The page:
(b. 1951), poet, dramatist, and fiction writer.
Angela Jackson was born in Greenville, Mississippi. Her family moved to Chicago, Illinois, while she was a child. The impact of the two locations is evident in her poetry, which evinces southern and midwestern language influences. While at Northwestern University, Jackson emerged as a poet during the Black Arts movement. One of the talented participants in the writer's workshop of Chicago's Organization of Black American Culture (OBAC), Jackson produces work reflective of the Black Arts movement and OBAC's aesthetic thrust. OBAC was one of the many organizations that successfully promoted art for an African American audience that was representational and functional in form and was a major influence on Jackson's style and philosophy. She entered the writer's workshop in 1970 and participated with founding members Haki R. Madhubuti (Don L. Lee), Carolyn M. Rodgers, and Johari Amini (Jewel Lattimore). In 1976 she succeeded Hoyt Fuller as coordinator. The organization's and the artists' objectives were production of high-quality literature reflecting the black experience, definition of standards by which such literature was to be judged, and development of black critics qualified to evaluate black literature accordingly while conscious of the dynamics of Western literary standards.
Jackson's creative style is distinctive yet representative of the OBAC school. Her work is not necessarily polemical but states the need for a strong African American community. Jackson has written on various aspects of the African American experience: northern and southern black life, African heritage, cultural connectivity and integration, and the wide-ranging experience of love. Voodoo/Love Magic (1974) is a collection of poems that explore family, love as a powerful force, and African American identity. She has written in African American vernacular in a creative and authentic manner, with an emphasis on rhythm and sound, particularly inflection, and metaphor to convey layered meaning. This style was honed in work that followed. The Greenville Club (1977), collected in Four Black Poets, presented multiple voiced perspectives of black urban community life. Solo in the Boxcar (1985) is composed of the voices of residents of an apartment building.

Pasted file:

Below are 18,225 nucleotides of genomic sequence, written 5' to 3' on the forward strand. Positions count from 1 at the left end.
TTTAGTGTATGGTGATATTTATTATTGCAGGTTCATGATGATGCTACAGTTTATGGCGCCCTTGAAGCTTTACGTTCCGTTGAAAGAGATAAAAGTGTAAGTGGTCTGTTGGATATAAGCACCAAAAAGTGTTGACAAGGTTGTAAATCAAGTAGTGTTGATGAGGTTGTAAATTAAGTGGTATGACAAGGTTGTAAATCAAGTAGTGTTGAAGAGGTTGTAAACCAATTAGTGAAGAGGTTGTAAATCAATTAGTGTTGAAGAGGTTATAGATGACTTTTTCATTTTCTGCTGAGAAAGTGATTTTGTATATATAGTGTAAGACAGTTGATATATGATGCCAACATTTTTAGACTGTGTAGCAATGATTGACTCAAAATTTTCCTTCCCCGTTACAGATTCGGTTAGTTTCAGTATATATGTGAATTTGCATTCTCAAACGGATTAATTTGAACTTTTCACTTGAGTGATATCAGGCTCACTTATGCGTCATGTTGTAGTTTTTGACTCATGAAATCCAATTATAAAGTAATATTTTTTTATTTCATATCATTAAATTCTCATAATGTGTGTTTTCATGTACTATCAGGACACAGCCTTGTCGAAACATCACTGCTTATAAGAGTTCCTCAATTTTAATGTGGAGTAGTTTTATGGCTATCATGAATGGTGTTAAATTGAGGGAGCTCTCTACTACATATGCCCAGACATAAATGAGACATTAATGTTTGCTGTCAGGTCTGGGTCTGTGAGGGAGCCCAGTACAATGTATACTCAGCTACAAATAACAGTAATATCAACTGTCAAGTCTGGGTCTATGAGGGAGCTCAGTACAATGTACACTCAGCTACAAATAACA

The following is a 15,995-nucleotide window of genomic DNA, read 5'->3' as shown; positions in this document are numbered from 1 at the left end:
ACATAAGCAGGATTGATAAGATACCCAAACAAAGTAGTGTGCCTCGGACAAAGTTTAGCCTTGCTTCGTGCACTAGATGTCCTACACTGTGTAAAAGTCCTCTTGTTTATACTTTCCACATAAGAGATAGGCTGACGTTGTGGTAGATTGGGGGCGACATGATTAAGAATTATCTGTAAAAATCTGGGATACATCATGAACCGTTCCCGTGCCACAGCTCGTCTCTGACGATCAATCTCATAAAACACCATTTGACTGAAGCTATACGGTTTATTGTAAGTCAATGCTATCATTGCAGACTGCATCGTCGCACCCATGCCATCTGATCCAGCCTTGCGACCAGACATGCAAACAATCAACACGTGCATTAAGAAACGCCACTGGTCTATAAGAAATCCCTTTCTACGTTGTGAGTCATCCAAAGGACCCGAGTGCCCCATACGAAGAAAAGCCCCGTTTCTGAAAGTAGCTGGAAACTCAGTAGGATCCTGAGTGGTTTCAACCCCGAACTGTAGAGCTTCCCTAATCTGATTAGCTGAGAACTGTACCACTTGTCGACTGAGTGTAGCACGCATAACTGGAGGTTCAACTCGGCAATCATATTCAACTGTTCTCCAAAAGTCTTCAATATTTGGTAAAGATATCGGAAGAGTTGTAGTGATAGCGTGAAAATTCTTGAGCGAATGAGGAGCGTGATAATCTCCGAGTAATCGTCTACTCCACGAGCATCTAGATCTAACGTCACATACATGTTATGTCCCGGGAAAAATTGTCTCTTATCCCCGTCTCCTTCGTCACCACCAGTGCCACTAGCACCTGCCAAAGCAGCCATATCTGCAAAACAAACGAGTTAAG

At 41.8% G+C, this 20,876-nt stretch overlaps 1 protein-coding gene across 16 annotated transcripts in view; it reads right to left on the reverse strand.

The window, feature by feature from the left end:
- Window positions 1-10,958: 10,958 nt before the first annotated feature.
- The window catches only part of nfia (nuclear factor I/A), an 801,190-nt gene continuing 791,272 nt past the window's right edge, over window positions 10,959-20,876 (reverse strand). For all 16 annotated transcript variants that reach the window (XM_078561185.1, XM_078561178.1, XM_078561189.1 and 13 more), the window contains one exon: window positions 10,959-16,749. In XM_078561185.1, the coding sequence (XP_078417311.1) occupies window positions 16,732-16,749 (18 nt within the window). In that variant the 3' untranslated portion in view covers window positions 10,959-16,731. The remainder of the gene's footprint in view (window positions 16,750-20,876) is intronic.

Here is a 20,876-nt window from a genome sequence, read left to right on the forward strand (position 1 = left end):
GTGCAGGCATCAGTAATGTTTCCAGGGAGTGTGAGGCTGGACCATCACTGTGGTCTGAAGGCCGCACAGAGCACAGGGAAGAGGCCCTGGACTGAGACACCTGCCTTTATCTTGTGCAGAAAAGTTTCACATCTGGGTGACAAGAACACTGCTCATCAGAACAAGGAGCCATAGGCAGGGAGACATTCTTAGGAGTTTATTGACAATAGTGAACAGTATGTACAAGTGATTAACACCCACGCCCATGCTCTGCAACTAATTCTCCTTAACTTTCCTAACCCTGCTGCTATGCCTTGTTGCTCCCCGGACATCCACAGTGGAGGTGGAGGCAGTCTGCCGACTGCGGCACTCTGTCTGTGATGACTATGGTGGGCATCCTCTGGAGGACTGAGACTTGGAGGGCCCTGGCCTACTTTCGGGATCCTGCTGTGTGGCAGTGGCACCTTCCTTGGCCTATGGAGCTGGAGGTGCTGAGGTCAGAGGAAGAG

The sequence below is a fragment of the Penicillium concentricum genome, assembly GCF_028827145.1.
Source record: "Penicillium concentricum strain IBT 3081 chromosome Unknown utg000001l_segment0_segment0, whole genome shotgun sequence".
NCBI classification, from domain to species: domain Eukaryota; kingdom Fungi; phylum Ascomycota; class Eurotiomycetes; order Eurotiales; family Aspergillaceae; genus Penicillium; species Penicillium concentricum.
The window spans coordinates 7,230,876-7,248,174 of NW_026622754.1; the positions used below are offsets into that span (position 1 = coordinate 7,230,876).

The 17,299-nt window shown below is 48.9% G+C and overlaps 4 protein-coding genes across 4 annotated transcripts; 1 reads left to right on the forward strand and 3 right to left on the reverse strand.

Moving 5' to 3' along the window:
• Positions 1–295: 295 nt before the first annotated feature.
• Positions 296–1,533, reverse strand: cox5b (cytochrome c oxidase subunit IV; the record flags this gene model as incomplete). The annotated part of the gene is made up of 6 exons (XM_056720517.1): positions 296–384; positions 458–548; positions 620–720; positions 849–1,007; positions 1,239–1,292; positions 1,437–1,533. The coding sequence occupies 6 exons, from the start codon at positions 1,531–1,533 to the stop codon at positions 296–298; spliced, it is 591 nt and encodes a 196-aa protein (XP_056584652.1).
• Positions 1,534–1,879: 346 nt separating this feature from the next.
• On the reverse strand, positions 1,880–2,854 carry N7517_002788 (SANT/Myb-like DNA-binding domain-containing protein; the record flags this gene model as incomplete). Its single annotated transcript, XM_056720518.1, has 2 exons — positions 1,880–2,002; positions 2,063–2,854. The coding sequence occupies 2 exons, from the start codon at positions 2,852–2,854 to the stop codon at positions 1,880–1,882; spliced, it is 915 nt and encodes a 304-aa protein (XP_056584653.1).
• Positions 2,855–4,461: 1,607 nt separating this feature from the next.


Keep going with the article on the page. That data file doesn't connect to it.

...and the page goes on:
In the late 1970s and the 1980s Jackson turned to fiction, publishing the short stories “Dreamer” (1977) and “Witch Doctor” (1977) and a piece from a novel in progress, Treemont Stone (1984). In this period she adapted her poetry for the stage in Witness! (Chicago Showcase Theater, 1978), Shango Diaspora: An African-American Myth of Womanhood and Love (Chicago, Parkway Community House Theatre, 1980), and When the Wind Blows (Chicago, 1984).
Jackson is the recipient of many literary prizes and fellowships. Her work has taken her from Chicago, where her works were included in the Dial-a-Poem and Poetry-on-the-Buses campaigns and she participated in the Poets in the Schools program to Lagos, Nigeria, as an elected representative of the United States at the second World Festival of Black and African Arts and Culture (FESTAC) in 1977. In 1984 Jackson was appointed chair of the board of directors for the Coordinating Council of Literary Magazines, and in 1985 she became a writer in residence at Stephens College in Columbia, Missouri. Her most recent publications are Cowboy Amok (1992), Dark Legs and Silk Kisses: The Beatitudes of the Spinners (1993), a full-length collection of poems that focus on the spider as a symbol of African American womanhood, and And All These Roads Be Luminous: Poems Selected and New (1998).